A RETIRED Neyland care worker, who spearheaded a four year legal challenge against Pembrokeshire County Council (PCC) for equal pay by 100 former female employees, has expressed her relief following a legal settlement.

Former Havenhurst care worker Doreen Goldthorpe was one of 100 women working for the council in a variety of roles who were not paid the full amount due to them under equal pay legislation.

Last week’s total pay-out is believed to approach £200,000.

The pay-out follows a successful legal case brought by London solicitors Leigh Day & Co on behalf of Doreen and the other former council employees.

It follows a 2012 £3.5m settlement by PCC to settle historic equal pay claims.

Workers had pay gaps corrected – ranging from 1p to £2.07 per hour – to bring the wages of men and women in comparable jobs to the same level.

The payouts were limited to current employees and those who had left in the last six months.

However a group of women, including Doreen, felt they had been overlooked in the original settlement.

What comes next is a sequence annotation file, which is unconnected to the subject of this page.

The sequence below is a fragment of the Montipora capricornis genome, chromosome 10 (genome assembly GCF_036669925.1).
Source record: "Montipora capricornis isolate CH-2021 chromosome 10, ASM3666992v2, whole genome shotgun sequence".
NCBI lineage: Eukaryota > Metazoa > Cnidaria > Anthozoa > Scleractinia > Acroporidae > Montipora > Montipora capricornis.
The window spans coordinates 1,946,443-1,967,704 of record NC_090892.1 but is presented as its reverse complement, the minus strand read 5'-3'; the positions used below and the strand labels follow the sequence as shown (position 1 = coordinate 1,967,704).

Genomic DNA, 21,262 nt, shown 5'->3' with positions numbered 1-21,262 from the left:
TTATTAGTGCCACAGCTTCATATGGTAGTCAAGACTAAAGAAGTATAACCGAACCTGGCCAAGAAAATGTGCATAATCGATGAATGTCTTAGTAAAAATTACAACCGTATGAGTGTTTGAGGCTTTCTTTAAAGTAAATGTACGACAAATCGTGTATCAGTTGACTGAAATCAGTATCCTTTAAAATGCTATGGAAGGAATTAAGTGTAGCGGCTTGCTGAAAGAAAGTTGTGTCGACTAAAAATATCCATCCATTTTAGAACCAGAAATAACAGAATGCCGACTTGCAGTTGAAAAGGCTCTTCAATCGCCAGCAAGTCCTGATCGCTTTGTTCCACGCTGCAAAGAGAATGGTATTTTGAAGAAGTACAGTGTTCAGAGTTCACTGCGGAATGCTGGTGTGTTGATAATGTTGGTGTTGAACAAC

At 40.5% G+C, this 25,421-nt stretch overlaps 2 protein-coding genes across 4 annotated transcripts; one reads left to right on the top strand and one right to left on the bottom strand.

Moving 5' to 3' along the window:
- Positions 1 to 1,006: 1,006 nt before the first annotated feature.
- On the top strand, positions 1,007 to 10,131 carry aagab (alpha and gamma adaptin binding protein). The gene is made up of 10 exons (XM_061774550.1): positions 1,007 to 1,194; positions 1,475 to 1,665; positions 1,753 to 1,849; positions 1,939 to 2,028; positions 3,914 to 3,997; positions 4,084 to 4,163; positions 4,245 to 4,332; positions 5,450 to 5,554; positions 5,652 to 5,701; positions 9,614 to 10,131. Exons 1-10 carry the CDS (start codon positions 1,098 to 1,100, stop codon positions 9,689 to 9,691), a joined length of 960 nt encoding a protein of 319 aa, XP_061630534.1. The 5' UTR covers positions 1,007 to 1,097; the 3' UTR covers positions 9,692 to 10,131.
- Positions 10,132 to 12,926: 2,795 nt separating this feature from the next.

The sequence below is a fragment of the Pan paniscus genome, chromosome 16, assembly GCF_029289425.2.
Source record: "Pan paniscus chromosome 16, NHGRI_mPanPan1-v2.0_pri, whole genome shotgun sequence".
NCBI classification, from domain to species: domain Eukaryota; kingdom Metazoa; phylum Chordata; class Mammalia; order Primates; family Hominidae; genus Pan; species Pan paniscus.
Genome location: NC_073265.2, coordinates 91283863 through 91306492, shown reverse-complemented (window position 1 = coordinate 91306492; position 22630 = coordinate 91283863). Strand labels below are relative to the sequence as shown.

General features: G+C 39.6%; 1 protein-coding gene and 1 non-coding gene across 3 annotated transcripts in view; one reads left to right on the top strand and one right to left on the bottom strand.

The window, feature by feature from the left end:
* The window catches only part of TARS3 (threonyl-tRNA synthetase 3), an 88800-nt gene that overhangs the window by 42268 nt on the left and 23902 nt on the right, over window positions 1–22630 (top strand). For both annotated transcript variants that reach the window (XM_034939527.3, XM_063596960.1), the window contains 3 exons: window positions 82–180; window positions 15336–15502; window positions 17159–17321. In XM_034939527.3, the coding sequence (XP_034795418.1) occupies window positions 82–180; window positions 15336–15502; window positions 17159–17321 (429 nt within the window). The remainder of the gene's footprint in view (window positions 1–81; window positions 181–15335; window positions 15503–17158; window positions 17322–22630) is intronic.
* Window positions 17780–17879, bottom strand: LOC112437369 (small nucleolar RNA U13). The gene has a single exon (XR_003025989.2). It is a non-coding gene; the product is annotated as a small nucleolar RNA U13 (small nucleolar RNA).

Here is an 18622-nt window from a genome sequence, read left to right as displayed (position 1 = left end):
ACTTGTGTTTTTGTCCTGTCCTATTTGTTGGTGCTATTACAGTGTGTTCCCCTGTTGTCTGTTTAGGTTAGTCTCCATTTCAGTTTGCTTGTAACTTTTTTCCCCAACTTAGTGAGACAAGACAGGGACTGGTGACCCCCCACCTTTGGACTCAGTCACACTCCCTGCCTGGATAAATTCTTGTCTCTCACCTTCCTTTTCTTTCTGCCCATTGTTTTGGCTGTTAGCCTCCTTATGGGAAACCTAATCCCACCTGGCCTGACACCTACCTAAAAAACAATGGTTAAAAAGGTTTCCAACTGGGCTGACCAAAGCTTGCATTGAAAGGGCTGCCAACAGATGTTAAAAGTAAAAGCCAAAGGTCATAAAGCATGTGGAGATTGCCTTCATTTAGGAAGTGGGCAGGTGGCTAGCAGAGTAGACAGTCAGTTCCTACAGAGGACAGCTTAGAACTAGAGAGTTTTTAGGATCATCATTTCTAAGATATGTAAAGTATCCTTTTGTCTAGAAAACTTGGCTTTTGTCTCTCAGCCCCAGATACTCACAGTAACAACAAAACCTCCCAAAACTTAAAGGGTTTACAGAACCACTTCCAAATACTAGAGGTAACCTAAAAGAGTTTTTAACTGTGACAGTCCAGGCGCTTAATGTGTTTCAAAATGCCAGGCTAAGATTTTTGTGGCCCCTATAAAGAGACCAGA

Leigh Day & Co later won a historic judgment in the Supreme Court against Birmingham City Council, which ensured equal pay claims could be brought in civil courts as well as employment tribunals, as well as extending the time limit for claims from six months to six years.

Doreen, who spent 17 years at Havenhurst before retiring four years ago, said: “We’ve all got different sums but we’re talking about thousands; the bill to the council must’ve been horrendous.

“I was relieved; all I used to have was phone calls saying: When are we going to have our money?

“I started doing it because I was underpaid, that’s how it started, and I was inundated. We were all different types of employment, cooks, carers and lollipop ladies.”

Doreen expressed her anger at the time taken.

“It’s disgusting, Bryn Parry Jones (former PCC chief executive) got paid out and we were still waiting. We worked for our money and yet he had it.”

A PCC spokesman said: “A settlement has been agreed with just over 100 ex-female employees relating to compensatory payments in lieu of equal pay.

“There was no undue delay in reaching a settlement.

“Until relatively recently some of the claimants would not have been liable for a pay-out as there was only a six month window in which a claim could be made.

“However a landmark case involving Birmingham City Council in 2012 increased the window for lodging a claim to six years.”